March 9 is National Get Over It Day here in the United States. What is National Get Over It Day you ask? Pretty much exactly what it sounds like. Today is a day for you to get over whatever is bothering or annoying you. Apparently the “It” in “Get Over It” can be anything, large or small, that you just need to move on from. Are you intrigued? I’m intrigued. Let’s discuss.
What is “It”?
I believe the idea behind National Get Over It Day is that we shouldn’t allow anger, resentment, or otherwise ill feelings cloud our judgment and render us depressed people living in a world of misery and strife. That I get. Bad traffic on the way to work shouldn’t ruin your whole day. One minor interaction with one random stranger shouldn’t dwell in your thoughts forever. Your overcooked dinner shouldn’t send you to bed angry. That I get.
But where does it end? [Mocking Baby Talk Voice]: “Awww, did the wittle baby’s mommy and daddy get murdered by the scary man with the wittle bitty pistol? [Back to Regular Voice] Just get over it, dude.” (That’s my idea of some very disgruntled social worker in Gotham City telling Bruce Wayne to just get over his parents’ murder. Of course, Bruce rather famously did not get over it and instead of having a healthy reaction decided to become a vigilante who dresses up as a bat in the evenings.)
You get the idea. Sure, overcooked food is easily gotten over, but heartbreak? Death? Physical or mental abuse? Probably not the intended “It” in National Get Over It Day.
How To Celebrate National Get Over It Day
This is taken directly from the National Day Calendar, which is where I learned that today is National Get Over It Day. This is how they recommend getting over it:
- Don’t fume over something minor any longer.
- Settle the score with yourself and your burden will feel lighter.
- Say goodbye to the worry of the “if onlys” and “what ifs” and look forward to days with a more positive attitude.
- Host an obstacle course race and see who gets over the objects in their path the fastest.
- Get over that cold that’s been nagging you for weeks.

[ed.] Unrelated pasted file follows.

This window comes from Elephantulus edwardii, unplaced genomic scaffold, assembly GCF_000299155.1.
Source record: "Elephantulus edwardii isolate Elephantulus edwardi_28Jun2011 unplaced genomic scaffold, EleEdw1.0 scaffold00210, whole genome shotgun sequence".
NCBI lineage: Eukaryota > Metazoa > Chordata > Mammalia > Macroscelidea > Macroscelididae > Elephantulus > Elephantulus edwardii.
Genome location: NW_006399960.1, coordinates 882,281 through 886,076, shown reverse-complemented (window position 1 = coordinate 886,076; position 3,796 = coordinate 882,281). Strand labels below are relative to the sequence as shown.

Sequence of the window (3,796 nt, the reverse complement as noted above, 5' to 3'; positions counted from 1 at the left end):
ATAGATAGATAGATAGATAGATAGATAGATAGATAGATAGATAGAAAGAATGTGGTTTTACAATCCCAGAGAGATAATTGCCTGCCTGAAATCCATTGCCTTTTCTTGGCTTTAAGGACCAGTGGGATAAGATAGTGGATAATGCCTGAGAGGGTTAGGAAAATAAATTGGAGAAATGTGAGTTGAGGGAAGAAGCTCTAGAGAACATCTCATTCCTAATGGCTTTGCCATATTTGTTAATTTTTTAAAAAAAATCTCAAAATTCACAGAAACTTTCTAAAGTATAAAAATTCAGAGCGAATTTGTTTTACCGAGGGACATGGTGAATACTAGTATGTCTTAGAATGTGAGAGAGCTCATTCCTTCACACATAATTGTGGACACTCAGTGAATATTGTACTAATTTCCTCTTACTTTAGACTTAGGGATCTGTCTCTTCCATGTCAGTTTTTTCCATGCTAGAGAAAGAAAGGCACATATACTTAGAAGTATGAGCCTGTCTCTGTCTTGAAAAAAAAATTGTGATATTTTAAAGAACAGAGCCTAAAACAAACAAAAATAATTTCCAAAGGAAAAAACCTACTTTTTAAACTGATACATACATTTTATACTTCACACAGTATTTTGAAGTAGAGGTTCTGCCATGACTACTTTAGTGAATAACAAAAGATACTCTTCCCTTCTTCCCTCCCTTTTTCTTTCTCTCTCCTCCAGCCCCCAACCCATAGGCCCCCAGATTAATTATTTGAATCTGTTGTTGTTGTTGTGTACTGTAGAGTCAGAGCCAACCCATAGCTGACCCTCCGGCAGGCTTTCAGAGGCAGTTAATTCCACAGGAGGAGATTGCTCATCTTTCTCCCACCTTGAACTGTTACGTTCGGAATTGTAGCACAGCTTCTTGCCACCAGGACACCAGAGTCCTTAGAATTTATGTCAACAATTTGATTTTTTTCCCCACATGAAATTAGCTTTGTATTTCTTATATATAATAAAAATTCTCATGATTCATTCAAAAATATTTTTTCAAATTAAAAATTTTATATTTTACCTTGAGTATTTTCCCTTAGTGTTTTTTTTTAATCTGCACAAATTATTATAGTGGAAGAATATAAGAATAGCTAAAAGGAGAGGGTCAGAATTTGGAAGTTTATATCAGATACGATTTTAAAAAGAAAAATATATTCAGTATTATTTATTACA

That list is awesome. I mean…it really is just awesome. But there’s a little bit to unpack here, so let’s talk it over.
Don’t Fume Over Something Minor Any Longer
I like this one. Straight and to the point. It doesn’t define “minor,” but I think we can assume that minor includes things like bad traffic and overcooked dinner rather than losing a loved one or being exploited by people you trust.
Settle the Score With Yourself and Your Burden will Feel Lighter
There is something vaguely religious about this one, right? Similar to “My yoke is easy and my burden is light.” (Matthew 11:30 for those wondering.) But it’s also a little condescending, like it came from a self-help book written by a Kardashian or someone else with literally no understanding of the stresses of everyday people. “Just settle a score with yourself and you’ll feel better.” Can’t you see that as the caption under an Insta selfie that gets a million likes?
But I suppose it’s also good advice as long as you don’t think about it too long. I think settling a score with oneself would be things like not dwelling on a random awkward thing you did in fifth grade or making a conscious effort to change something about yourself instead of dwelling on negativity. In a more grandiose time this tip would be accompanied by some other platitude like “look in the mirror and ask yourself whether you like what you see, and if the answer is no, make the change you need to make.” But perhaps that’s a little too Tony Robbins for the National Day Calendar.
Say Goodbye to the Worry of the “If Onlys” and “What Ifs” and Look Forward to Days with a More Positive Attitude